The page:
<LocationPath>..\..\$(ProjectName)\Shared Assemblies</LocationPath>
    </Schemas>
    <Schemas Include="MyTest.Schemas.dll">
       <LocationPath>..\..\$(ProjectName)\Source\MyTest.Schemas\bin\$(Configuration)</LocationPath>
    </Schemas>
<Transforms Include="MyTest.Transforms.dll">
 <LocationPath>..\..\$(ProjectName)\Source\MyTest.Transforms\bin\$(Configuration)</LocationPath>
 </Transforms>
 <Orchestrations Include="MyTest.Orchestrations.dll">
<LocationPath>..\..\$(ProjectName)\Source\MyTest.Orchestrations\bin\$(Configuration)</LocationPath>    </Orchestrations>
</ItemGroup>

This means that I would like to

– Restart the BizTalk Host: SSO_Host and Sending_Host after the installation

– I have a common .NET component named CommonComponent.dll and common schema named  CommonSchema.dll both on Shared Assemblies folder.

– I have Schema, Orchestration and a Map. I changed the name because normally for big solution you don’t want to put all schemas in the schemas project and so on. Sometimes it’s better to split it functionally, this example configuration show you how  you can do that.

Next Steps

1. Deploy the solution manually or create a dummy PortBindings.xml (must be valid) to deploy using BTDF then click Tools -> Deployment Framework for BizTalk -> Deploy BizTalk Solution

2. Manually configure the receive ports, send ports, orchestration bindings.

3.  Export the bindings and named it as PortBindingsKnownGood.xml

4Run ElementTunnel.exe
/i:PortBindingsKnownGood.xml
/x:adapterXPaths.txt
/o:PortBindingsMaster.xml
/decode

Both (ElementTunnel and adapterXPaths.txt) can be found under <Program Files>\Deployment Framework for BizTalk\5.0\Framework\DeployTools.

The generated PortBindingsMaster.xml now has selected nested XML fragments decoded into plain, unencoded XML, controlled by the XPath statements in AdapterXPaths.txt. (see BTDF FAQ)

5. Add the the generated binding file: PortBindingsMaster.xml to the solution.

Configure PortBindingsMaster.xml

1. Double click PortBindingsMaster.xml to open.

2. Now go to the Address section of ReceivePort or SendPort and add a placeholder on the place you want to substitute during installation. Here I want the ${BackupOrderPath} substituted during installation.

<!-- ifdef ${ _xml_preprocess} -->
<Address>${BackupOrderPath}</Address>
<!-- else -->
<address>C:\Orders\Backup\%MessageID%.xml</address>
<!-- endif -->

 Configure SettingsFileGenerator.xml 

Right click SettingsFileGenerator.xml -> open with MS Excel.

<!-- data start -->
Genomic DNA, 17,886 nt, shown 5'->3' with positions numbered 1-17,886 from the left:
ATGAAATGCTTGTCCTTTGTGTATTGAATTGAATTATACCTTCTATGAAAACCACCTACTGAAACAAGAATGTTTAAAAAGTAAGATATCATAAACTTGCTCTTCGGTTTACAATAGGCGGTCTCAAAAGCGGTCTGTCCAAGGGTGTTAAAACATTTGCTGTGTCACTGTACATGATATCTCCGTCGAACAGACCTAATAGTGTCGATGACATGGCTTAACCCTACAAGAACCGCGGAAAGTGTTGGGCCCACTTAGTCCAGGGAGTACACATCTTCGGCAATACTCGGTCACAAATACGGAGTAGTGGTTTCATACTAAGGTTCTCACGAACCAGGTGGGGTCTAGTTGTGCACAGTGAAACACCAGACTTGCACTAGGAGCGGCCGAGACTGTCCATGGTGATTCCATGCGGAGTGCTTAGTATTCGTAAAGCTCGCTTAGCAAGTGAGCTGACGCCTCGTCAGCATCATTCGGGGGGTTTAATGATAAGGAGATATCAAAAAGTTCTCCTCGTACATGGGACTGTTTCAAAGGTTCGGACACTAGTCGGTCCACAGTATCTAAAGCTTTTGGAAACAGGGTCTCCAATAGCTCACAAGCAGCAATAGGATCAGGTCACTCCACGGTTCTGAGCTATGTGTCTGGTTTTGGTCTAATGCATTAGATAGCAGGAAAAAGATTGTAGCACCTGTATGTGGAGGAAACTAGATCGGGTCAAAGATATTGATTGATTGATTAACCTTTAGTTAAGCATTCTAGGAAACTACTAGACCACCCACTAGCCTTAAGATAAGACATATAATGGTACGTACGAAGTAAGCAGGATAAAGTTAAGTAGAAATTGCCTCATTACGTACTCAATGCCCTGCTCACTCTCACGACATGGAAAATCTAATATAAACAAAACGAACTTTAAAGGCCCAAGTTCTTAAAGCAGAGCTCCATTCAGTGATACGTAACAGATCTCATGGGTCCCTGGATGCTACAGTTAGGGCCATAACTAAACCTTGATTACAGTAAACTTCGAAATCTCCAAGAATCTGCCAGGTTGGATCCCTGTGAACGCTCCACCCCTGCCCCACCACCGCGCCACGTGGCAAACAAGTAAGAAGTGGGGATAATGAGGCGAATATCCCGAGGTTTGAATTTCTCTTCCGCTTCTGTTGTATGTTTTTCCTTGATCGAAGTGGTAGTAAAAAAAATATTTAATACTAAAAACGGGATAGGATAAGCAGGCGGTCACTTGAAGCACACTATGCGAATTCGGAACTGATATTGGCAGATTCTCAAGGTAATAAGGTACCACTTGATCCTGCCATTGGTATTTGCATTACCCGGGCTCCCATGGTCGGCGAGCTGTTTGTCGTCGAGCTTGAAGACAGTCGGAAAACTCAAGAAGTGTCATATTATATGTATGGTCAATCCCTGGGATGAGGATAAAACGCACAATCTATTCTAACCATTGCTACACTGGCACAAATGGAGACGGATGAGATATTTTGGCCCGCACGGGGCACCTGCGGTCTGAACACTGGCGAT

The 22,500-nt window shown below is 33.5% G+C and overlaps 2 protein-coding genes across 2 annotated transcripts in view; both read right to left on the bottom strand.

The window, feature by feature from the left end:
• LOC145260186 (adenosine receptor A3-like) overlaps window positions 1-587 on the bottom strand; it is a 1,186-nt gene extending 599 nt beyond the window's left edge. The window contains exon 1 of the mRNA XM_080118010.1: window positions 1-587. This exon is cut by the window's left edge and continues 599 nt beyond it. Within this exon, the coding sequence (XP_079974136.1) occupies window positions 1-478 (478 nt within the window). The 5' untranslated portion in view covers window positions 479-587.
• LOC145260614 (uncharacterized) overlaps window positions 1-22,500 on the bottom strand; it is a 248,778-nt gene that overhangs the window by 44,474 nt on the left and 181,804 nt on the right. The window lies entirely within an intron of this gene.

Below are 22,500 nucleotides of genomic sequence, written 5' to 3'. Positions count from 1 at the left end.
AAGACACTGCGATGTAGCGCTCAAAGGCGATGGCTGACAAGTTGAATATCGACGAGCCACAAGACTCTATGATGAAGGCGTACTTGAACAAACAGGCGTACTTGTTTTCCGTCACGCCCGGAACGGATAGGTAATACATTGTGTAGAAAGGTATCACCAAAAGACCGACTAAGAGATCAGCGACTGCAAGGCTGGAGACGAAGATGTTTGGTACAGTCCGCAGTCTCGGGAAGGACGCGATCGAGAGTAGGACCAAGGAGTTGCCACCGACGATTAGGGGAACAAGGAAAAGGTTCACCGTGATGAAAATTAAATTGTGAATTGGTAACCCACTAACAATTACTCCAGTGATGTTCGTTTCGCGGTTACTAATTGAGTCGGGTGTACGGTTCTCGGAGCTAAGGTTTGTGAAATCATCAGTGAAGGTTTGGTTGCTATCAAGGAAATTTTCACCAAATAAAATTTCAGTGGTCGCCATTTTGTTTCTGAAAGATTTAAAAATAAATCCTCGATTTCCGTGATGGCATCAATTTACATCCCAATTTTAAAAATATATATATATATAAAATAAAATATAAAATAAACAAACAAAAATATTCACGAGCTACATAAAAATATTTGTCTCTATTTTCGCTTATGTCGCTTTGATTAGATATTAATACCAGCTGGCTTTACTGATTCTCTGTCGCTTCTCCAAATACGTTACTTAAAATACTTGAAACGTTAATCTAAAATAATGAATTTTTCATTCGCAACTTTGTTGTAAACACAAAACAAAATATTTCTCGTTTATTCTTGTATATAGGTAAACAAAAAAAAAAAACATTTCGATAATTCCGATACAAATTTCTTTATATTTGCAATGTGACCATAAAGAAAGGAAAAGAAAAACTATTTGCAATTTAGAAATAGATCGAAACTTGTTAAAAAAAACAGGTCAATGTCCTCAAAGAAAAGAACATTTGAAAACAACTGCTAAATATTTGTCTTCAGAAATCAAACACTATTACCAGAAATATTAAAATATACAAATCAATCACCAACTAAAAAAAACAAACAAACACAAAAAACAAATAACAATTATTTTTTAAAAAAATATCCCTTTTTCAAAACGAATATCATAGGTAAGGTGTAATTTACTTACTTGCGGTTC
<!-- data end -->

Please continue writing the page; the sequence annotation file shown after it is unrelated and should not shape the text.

This is how it should look like:

Deployment

1. Open Deployment.btdfproj and update both UsingMasterBindings and ApplyXmlEscape to True

2. Click Tools-> Deployment Framework for BizTalk -> Build Server Deploy MSI. This will generate an MSI file under the Project Folder\Deployment\bin folder.

3. Double click the MSI to install.

4. In the Step asking for XML File click Elipsis and select the correct settings file under EnvironmentSettings folder. Then click next.

5. BizTalk Application installed.!!

Silent Install / Unattended installation of BTDF using powershell:

https://randypaulo.wordpress.com/2012/01/31/automating-silent-install-biztalk-deployment-framework-btdf-using-powershell/

BizTalk Best Practices | Tip and Tricks

Below is a list that needs to be remembered when developing BizTalk solutions.

BizTalk Orchestration:

XPath Expressions: 1. To do an XPath count:


countVariable = System.Convert.ToInt32(xpath(yourMsg, "count({XPATH Instance path,can be copied from Schema})"));

2. To extract a value using XPath (string):

stringVar = xpath(yourMessage, "string({XPATH Instance path,can be copied from Schema})")

BizTalk WCF-SQL Adapter:

When confronted with the problem about MSDTC issue, either due to cross domain or the actual MSDTC being disabled this adapter will still work by just setting the useAmbientConnection to FALSE

BizTalk mySAP Adapter:

1. RFC/BAPI function not returning any result.

When expecting a response from SAP via RFC or BAPI you always need to supply an empty node wherein you’re expecting a result. For example if the field is under the T_QAIVCTAB, in the mapping you need to generate this field by mapping a scripting functoid that returns empty string.

2. Set EnableSafeTyping to True

To avoid nasty data type issue when sending/receiving a response set this value to true in your binding. Data type error: An error occurred when trying to convert the byte array [30-00-30-00-30-00-30-00-30-00-30-00-30-00-30-00] of RFCTYPE RFCTYPE_DATE with length 8 and decimals 0 to XML format. Parameter/field name: Error message: Year, Month, and Day parameters describe an un-representable DateTime. —> System.ArgumentOutOfRangeException: Year, Month, and Day parameters describe an un-representable DateTime. at System.DateTime.DateToTicks(Int32 year, Int32 month, Int32 day) Configuration: Schema Generation: During the schema generation (WCF Consume Adapter Service) also set the Enable Safe Typing to TRUE.

BizTalk Mapping:

Microsoft.XLANGs.Core.XTransformationFailureException: Error encountered while executing the transform. Error:Transformation failed.. —> System.Xml.XPath.XPathException: Function ‘userCSharp:ConvertToDecimal()’ has failed. —> System.Reflection.TargetInvocationException: Exception has been thrown by the target of an invocation. —> System.FormatException: Input string was not in a correct format.